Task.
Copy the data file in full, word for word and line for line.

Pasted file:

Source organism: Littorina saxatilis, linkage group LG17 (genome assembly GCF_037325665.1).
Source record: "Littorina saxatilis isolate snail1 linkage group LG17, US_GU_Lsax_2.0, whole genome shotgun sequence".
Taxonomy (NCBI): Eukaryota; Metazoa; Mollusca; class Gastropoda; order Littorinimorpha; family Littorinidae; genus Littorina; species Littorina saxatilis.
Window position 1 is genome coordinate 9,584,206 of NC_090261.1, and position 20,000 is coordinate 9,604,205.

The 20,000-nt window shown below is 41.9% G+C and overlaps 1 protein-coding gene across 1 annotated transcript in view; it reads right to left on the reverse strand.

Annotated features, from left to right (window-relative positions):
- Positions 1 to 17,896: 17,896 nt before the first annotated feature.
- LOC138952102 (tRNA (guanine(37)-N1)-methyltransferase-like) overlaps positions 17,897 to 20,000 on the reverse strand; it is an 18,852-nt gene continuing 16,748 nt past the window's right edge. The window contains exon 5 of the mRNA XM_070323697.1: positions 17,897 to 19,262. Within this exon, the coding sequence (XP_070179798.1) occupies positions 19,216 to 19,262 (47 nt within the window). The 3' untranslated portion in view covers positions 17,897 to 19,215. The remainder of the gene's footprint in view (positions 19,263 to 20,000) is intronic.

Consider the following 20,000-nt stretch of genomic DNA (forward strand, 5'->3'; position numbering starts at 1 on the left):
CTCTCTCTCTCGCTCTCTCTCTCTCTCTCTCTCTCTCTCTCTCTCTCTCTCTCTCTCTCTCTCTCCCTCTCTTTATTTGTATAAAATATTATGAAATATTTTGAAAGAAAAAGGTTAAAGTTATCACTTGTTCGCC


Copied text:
Source organism: Littorina saxatilis, linkage group LG17 (genome assembly GCF_037325665.1).
Source record: "Littorina saxatilis isolate snail1 linkage group LG17, US_GU_Lsax_2.0, whole genome shotgun sequence".
Taxonomy (NCBI): Eukaryota; Metazoa; Mollusca; class Gastropoda; order Littorinimorpha; family Littorinidae; genus Littorina; species Littorina saxatilis.
Window position 1 is genome coordinate 9,584,206 of NC_090261.1, and position 20,000 is coordinate 9,604,205.

The 20,000-nt window shown below is 41.9% G+C and overlaps 1 protein-coding gene across 1 annotated transcript in view; it reads right to left on the reverse strand.

Annotated features, from left to right (window-relative positions):
- Positions 1 to 17,896: 17,896 nt before the first annotated feature.
- LOC138952102 (tRNA (guanine(37)-N1)-methyltransferase-like) overlaps positions 17,897 to 20,000 on the reverse strand; it is an 18,852-nt gene continuing 16,748 nt past the window's right edge. The window contains exon 5 of the mRNA XM_070323697.1: positions 17,897 to 19,262. Within this exon, the coding sequence (XP_070179798.1) occupies positions 19,216 to 19,262 (47 nt within the window). The 3' untranslated portion in view covers positions 17,897 to 19,215. The remainder of the gene's footprint in view (positions 19,263 to 20,000) is intronic.

Consider the following 20,000-nt stretch of genomic DNA (forward strand, 5'->3'; position numbering starts at 1 on the left):
CTCTCTCTCTCGCTCTCTCTCTCTCTCTCTCTCTCTCTCTCTCTCTCTCTCTCTCTCTCTCTCTCCCTCTCTTTATTTGTATAAAATATTATGAAATATTTTGAAAGAAAAAGGTTAAAGTTATCACTTGTTCGCC